Highlights of the Air Quality Education in Animal Agriculture Project


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Proceedings available at: http://www.extension.org/67706

Through the Air Quality Education in Animal Agriculture (AQEAA) project, Land-Grant University specialists from across the U.S. have been collaborating in delivering applied, research-based air quality information to those who work with livestock and poultry producers. The AQEAA project developed Air Quality content on the Animal Manure Management eXtension website in collaboration with the Livestock and Poultry Environmental Learning Center (LPELC). The Air Quality web content makes widely accessible the educational resources produced by this project for use in developing the knowledge base and skills of professionals who interact [and pre-professionals who plan to interact] with livestock and poultry producers. The online materials include 18 written publications, 3 videos, and 16 recorded webinars (webcasts). Also made accessible are selected research and technology summaries as well as online content produced by other organizations. The AQEAA project also developed the skills of professionals regarding air quality topics via professional development events. Website usage information, participant polls, and stakeholder surveys provided evidence that the resources developed by this project are being utilized and that delivery of the information via eXtension has been an effective means of communicating information on this topic. Webcasts were especially effective in communicating information and providing continuing professional development. AQEAA-sponsored workshops were effective in providing in-depth air quality information and experiences to more than 300 professionals. Collaboration with the LPELC facilitated having a ready eXtension outlet for project materials and is providing continued, sustainable access to online information from this project.

Presented by: Rick Stowell

Published in: Education
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Highlights of the Air Quality Education in Animal Agriculture Project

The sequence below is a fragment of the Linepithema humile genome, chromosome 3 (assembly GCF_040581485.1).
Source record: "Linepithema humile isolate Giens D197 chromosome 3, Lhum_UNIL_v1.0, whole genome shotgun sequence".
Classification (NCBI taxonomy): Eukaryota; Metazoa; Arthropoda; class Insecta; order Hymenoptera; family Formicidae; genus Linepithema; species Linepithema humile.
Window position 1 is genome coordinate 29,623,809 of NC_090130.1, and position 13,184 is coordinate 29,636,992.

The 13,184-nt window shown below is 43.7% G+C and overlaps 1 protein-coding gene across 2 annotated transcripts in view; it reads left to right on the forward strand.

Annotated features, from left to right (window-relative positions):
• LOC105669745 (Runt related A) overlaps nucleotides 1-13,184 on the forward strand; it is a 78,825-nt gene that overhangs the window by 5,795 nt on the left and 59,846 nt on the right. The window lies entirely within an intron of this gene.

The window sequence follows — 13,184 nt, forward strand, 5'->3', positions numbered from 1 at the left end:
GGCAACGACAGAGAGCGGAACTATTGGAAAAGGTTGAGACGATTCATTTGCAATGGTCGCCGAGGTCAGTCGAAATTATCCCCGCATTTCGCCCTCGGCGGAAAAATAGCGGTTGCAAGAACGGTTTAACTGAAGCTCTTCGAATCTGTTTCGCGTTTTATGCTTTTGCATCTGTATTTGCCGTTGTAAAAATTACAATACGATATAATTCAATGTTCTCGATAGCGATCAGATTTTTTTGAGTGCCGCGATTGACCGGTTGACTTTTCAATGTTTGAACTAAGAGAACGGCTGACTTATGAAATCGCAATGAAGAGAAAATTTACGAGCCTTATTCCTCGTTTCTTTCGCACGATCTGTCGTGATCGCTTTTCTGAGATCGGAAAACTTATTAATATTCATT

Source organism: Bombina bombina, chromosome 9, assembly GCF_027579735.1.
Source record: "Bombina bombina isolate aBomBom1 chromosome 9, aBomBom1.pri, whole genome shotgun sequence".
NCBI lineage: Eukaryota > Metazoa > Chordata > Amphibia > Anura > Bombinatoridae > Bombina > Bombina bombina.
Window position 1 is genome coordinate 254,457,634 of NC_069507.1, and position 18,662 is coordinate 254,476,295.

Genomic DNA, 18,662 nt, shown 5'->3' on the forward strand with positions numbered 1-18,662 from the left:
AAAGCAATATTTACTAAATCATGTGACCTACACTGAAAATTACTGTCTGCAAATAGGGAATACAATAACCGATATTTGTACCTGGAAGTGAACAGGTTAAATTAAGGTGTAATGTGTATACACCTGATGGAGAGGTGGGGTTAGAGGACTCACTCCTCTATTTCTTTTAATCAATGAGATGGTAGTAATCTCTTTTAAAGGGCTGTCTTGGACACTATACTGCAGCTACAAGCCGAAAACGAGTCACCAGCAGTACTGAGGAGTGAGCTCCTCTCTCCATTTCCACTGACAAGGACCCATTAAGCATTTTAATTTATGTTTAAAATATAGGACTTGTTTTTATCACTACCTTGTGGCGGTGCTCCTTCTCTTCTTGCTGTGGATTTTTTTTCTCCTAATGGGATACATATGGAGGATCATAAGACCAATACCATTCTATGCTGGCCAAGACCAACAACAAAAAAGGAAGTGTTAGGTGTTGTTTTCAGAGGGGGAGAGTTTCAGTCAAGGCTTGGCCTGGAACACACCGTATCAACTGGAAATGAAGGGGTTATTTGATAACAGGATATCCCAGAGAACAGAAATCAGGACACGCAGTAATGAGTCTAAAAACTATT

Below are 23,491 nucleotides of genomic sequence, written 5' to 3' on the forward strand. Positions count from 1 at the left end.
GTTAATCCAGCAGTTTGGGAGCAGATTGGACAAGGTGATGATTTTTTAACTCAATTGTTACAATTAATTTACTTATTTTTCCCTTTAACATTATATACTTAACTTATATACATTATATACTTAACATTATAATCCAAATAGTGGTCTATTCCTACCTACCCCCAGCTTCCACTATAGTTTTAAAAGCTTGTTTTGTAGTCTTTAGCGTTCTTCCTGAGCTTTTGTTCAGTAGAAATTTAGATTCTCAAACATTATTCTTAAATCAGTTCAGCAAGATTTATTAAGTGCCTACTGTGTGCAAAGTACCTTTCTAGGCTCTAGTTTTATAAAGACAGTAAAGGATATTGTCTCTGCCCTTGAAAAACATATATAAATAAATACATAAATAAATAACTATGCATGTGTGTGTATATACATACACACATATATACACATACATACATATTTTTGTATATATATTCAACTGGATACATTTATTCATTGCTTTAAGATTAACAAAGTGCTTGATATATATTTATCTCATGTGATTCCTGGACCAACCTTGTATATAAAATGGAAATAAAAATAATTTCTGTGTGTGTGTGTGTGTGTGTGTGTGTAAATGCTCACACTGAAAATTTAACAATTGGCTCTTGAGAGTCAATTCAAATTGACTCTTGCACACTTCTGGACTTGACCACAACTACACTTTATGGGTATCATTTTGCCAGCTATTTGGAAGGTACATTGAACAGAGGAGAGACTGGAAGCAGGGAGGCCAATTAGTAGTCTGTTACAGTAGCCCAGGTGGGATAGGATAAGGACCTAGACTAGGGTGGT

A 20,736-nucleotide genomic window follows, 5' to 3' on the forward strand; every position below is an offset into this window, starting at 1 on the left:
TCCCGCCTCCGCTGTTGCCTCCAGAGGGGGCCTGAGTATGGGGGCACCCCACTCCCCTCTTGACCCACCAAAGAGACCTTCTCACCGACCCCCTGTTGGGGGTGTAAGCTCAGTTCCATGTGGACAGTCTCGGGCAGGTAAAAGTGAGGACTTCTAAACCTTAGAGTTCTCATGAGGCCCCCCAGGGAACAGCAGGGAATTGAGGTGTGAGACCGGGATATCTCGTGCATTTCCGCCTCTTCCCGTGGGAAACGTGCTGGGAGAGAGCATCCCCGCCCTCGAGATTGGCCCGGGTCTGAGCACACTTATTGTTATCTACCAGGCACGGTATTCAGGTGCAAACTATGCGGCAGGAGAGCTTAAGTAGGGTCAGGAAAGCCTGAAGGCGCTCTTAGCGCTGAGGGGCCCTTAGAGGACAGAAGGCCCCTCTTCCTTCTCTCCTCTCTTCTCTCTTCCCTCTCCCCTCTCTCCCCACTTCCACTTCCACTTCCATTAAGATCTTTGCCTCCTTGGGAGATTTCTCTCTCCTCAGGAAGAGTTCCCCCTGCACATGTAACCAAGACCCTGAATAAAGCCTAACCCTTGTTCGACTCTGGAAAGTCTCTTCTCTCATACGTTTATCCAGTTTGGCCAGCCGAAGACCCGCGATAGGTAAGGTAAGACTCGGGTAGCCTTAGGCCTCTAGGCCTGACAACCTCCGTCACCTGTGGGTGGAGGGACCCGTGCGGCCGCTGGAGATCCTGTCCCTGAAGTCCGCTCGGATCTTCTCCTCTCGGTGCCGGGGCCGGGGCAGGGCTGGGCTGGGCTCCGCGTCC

1. 1. Overall GoalEnhanced Learning Opportunities for Addressing Air Quality Issues in Animal AgricultureThat well-prepared professionals will equip livestock andpoultry producers in making well-informed decisions andimplementing effective practices based upon best-availableresearch.Objectives1. Develop an air quality curriculum for classroom and Extension use2. Increase audience access to research expertise3. Provide on-demand access to products - web presence4. Skill-set development for animal agriculture advisorsCurriculum MaterialsOver 50 professionals at the national level are participating in one or more roles.Air Quality content is prominentlypositioned within its own section ofthe Animal Manure ManagementeXtension website via the Livestock& Poultry Environmental LearningCenterAir Quality Education inAnimal Agriculture ProjectAir Quality Publications18 peer-reviewed publications available online-Five more in reviewModule Publication titleAir QualityIssuesAtmospheric ammonia: Understanding its effectsAmmonia emissions from cattle feeding operations, Part 1 of 2: Issues and emissionsDust emissions from cattle feeding operations, Part 1 of 2: Sources, factors, andcharacteristicsHydrogen sulfide emissions from open/dry-lot cattle-feeding operations*Air quality regulations and animal agricultureAir QualityMeasurementEvaluating air quality in livestock housing environments*Bioaerosol sampling in animal environments*PollutantMitigationAirborne emissions sources and management on animal agriculture production systemsAmmonia from cattle feeding operations Part 2 of 2: AbatementDust emissions from cattle-feeding operations, Part 2 of 2: Abatement.Manure additives for improving hog farm air qualityDiet and feed management to mitigate airborne emissionsPoultry litter amendmentsCovers for mitigating odor and gas emissions in animal agriculture: An overviewImpermeable covers for odor and air pollution mitigation in animal agriculturePermeable covers for odor and air pollution mitigation in animal agricultureBiofilters for odor and air pollution mitigation in animal agricultureWet scrubbers for mechanically ventilated animal facilitiesAir Quality Issues Videos3 videos developed:• Ammonia deposition in Rocky MountainNational Park: What is the role of animalagriculture?• Odors from livestock farms: A case study inNebraska.• Dust from cattle feedyards: A case studyfrom Texas.Sixteen Webcasts ProducedWebcast Participation• Average 135 attendees per live broadcast– Archived webcasts viewed 3 to 5 timesmore than live webinars• Mix of public and private sector participants– Regulatory agency staff– NRCS– Extension– ARS/university researchers– Private industryWebcast Impacts• Main reasons for participating– Professional development– Provide recommendations toproducers• Each viewer influences an average ofabout 140 producers.• Viewer responses:– 85% believed that their knowledgebase on subjects covered wasimproved moderately to significantly.– 79% were likely to implement orrecommend implementation of thepresented tool or practice.• Imitation– Manure de Jour webinar series wasinitiated in the NortheastWeb Presencehttp://www.extension.org/pages/Air_Quality_in_Animal_AgricultureAccess to:• Webcasts• Research summaries• Publications and videos• Other materials and links– Regulatory updates– Online NRCS course– Land-Grant resourcesWeb Presence – eXtensionWeb Presence Impacts• Web traffic grew to over 4,000accesses during first 3months of 2012.• Online course collaboration withNRCS was awarded ASABEEducational Aids Blue RibbonAward• Mitigating Air Emissions from AnimalFeeding Operations (May 2008)– 170 participants• International Symposium on Air Qualityand Manure Management for Agriculture(September 2010)– Over 90 workshop attendees• Western Dairy Air Quality Symposium(April 2011)– Attended by ~100 professionalsWorkshopsfor Developing Skills• Evaluate opportunities to reduce airemissions on a livestock or poultryoperation– National Air Quality Site AssessmentTool, NAQSAT• Use tools for assessing the carbonfootprint of a livestock operation• Appropriate methods to measureparticulate matter from animal productionsources• Measuring bioaerosols in animalenvironmentsWhat Next?• Continue to produce air qualitymaterials– Collaboration with other projects• Provide ongoing access to contentand some coordination of air qualityextension– New funding has provided newcapacity and some sustainabilityNational Institute of Food and AgricultureUnited States Department of AgricultureSkill-SetDevelopmentResearchExpertiseThe Air Quality Education in AnimalAgriculture project was supported byCompetitive Grant #2007-55112-17856 from the USDA NationalInstitute of Food and Agriculture’sNational Research Initiative airquality programHighlights of theVideos received educational materials awardsWebcast title Month10) Mitigating Air Quality Issues Using Vegetative EnvironmentalBuffersFebruary 201011) Animal Ag’s Role in Greenhouse Gas Production:A Closer LookJune 201012) NAQSAT:A Tool for Determining Opportunities to Reduce AirEmissions– Beef & DairyAugust 201013) NAQSAT:A Tool for Determining Opportunities to Reduce AirEmissions– Swine & PoultryOctober 201014) Controlling Ammonia and Air Emissions in Poultry Facilities December 201015) Planning Livestock & Poultry Facilities for Reduced Odor Risk April 201116) Summarized Results of NAEMS September 2011Webcast title Month1) Ammonia, the Air -Water Interface June 20082) Federal Air Quality Regulations and Update on theNational Air Emissions Monitoring StudyJuly 20083) Hydrogen Sulfide, How Serious an Outdoor Air QualityConcern?September 20084) Targeted Feeding Strategies to Reduce Animal Air Emissions January 20095) Air Emissions from Cattle Feedyardsand Dairies March 20096) Greenhouse Gas Emissions from Animal Agriculture May 20097) Carbon Footprint of Animal Agriculture July 20098) Air Emissions from Land Application of Manure September 20099) Greenhouse Gas Emissions Estimation and Reporting December 2009R. Stowell, J. Heemstra, R. Sheffield, D. Schulte, E. Wheeler, and K. JanniThe AQEAA publications were well-received,with the online publications being accessedover 900 times within the first three monthsof 2012.